The Government Accountability Board, or GAB, which oversees the states elections, and the state Department of Justice, or DOJ, on Thursday jointly held a webinar, training local district attorney’s offices on investigating recall-related complaints.
Investigation is the domain of local law enforcement, unless the DOJ is asked to get involved, said Steve Means, executive assistant with the DOJ. As of Friday, he said no cases have been referred to the department.
In these politically charged times, DOJ, the GAB and other law enforcers advise calm and respect.
“This is obviously something people feel strongly about. That’s fine; that’s good,” Means said. “But you can also disagree in a respectful manner, let the process play out and see what happens.”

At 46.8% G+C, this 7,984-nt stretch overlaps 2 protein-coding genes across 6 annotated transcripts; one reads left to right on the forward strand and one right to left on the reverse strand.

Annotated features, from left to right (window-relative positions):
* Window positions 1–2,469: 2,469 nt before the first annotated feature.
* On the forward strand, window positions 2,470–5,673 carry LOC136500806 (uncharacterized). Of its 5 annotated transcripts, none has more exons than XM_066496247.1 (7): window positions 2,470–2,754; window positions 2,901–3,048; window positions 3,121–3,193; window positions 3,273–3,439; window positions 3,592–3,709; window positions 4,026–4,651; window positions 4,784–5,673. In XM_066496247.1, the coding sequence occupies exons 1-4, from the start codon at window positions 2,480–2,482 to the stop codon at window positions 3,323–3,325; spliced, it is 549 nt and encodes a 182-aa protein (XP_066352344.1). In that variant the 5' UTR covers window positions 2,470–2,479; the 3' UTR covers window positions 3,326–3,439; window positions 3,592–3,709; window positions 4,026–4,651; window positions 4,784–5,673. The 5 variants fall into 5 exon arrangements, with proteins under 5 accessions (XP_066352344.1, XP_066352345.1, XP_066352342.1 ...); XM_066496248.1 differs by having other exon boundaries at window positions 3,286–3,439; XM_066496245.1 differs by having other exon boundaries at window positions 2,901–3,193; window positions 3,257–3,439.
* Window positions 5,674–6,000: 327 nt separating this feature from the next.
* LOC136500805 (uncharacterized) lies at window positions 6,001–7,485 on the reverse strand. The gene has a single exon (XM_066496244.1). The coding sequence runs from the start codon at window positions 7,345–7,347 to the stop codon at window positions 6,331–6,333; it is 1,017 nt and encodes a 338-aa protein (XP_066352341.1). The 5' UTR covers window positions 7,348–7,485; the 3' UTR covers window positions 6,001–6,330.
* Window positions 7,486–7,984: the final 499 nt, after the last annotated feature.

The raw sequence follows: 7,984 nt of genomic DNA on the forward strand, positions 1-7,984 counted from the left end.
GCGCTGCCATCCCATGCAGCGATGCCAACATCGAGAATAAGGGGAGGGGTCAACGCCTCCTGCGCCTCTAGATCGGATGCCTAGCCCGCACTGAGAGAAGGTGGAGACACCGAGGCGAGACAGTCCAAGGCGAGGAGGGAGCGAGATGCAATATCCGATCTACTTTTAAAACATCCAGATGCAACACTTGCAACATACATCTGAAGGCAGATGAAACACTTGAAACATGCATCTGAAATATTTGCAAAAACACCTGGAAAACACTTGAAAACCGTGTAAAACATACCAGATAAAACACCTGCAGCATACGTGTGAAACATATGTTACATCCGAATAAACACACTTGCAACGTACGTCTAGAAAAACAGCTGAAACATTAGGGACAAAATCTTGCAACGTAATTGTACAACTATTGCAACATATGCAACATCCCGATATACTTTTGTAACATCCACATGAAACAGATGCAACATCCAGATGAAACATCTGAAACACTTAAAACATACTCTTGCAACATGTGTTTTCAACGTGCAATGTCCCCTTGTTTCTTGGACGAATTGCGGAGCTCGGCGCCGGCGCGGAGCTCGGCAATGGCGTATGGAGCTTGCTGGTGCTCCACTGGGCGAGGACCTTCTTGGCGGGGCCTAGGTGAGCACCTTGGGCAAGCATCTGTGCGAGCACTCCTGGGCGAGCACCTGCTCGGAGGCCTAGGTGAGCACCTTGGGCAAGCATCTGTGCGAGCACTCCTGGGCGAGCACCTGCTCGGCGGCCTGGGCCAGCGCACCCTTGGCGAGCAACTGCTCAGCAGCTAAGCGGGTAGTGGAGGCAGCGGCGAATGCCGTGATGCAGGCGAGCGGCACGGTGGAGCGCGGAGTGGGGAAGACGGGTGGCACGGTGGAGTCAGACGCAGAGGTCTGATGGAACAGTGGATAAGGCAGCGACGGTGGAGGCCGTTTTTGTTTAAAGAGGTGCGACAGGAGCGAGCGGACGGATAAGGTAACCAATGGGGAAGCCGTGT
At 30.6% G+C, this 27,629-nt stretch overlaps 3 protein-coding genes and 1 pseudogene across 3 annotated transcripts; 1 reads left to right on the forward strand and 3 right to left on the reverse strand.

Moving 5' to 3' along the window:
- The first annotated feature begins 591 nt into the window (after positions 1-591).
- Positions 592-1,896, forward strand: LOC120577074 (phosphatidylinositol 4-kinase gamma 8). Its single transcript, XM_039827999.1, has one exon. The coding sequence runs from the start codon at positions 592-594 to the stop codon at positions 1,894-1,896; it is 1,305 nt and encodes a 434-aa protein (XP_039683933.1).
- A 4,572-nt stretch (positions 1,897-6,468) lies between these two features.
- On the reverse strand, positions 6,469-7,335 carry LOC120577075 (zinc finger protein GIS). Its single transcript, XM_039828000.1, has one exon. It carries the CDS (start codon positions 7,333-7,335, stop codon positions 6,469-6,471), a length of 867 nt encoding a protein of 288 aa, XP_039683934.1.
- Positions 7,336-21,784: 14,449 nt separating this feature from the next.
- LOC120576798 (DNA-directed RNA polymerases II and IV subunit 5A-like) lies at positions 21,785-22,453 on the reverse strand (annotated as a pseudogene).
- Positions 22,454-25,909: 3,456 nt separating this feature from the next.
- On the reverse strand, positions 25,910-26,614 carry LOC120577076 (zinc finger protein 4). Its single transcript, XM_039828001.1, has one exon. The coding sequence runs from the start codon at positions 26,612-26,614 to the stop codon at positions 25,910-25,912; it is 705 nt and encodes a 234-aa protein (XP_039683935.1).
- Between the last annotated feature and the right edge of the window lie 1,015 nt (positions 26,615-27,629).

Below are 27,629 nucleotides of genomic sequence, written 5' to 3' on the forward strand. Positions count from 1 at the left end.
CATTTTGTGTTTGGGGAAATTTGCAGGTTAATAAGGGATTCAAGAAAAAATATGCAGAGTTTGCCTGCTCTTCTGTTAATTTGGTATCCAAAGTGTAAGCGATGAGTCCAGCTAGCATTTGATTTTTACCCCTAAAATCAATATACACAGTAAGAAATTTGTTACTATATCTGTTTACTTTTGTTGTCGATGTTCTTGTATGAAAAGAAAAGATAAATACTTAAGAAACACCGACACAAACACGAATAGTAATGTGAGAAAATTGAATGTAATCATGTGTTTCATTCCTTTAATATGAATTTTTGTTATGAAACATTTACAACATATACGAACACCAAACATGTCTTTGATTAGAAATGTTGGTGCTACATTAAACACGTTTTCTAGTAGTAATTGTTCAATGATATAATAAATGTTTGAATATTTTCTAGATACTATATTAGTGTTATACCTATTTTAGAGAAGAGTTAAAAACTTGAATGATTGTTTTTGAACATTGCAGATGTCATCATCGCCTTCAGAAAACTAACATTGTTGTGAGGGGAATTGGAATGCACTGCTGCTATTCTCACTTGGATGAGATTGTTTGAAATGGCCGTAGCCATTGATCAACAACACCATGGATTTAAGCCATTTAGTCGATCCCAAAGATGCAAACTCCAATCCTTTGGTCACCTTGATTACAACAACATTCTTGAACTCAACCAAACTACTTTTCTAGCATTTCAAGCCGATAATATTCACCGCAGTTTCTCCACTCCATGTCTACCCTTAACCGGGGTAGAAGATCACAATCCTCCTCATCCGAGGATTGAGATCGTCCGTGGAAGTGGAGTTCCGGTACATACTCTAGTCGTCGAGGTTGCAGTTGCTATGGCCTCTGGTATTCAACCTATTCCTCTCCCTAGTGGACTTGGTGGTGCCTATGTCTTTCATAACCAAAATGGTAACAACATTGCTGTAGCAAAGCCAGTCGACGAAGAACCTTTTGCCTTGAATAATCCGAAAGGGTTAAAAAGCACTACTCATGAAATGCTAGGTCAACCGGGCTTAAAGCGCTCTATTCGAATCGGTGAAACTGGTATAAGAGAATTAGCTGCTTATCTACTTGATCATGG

For the most part, cooler heads have prevailed, said Joel DeSpain, public information officer for the Madison Police Department.
“I’m pleased so far, and I know the chief (Madison Police Chief Noble Wray) is, that since February we’ve had no major incidents and no major injuries to speak of,” he said. “There have been a lot of tensions running high, passions on both side, but we haven’t had serious problems. When you look around at the rest of the country with the Occupy (Wall Street) movement, I think that speaks well of Madison.”
But with so much at stake, and so much bitterness in Wisconsin politics, some worry about escalation.
So far, so good, DeSpain said.
“There’s always a concern that things can boil over, and certainly we have had some pretty heated exchanges among people at the Capitol Square,” DeSpain said. “But the lion’s share of people have done so with a good deal of civility.”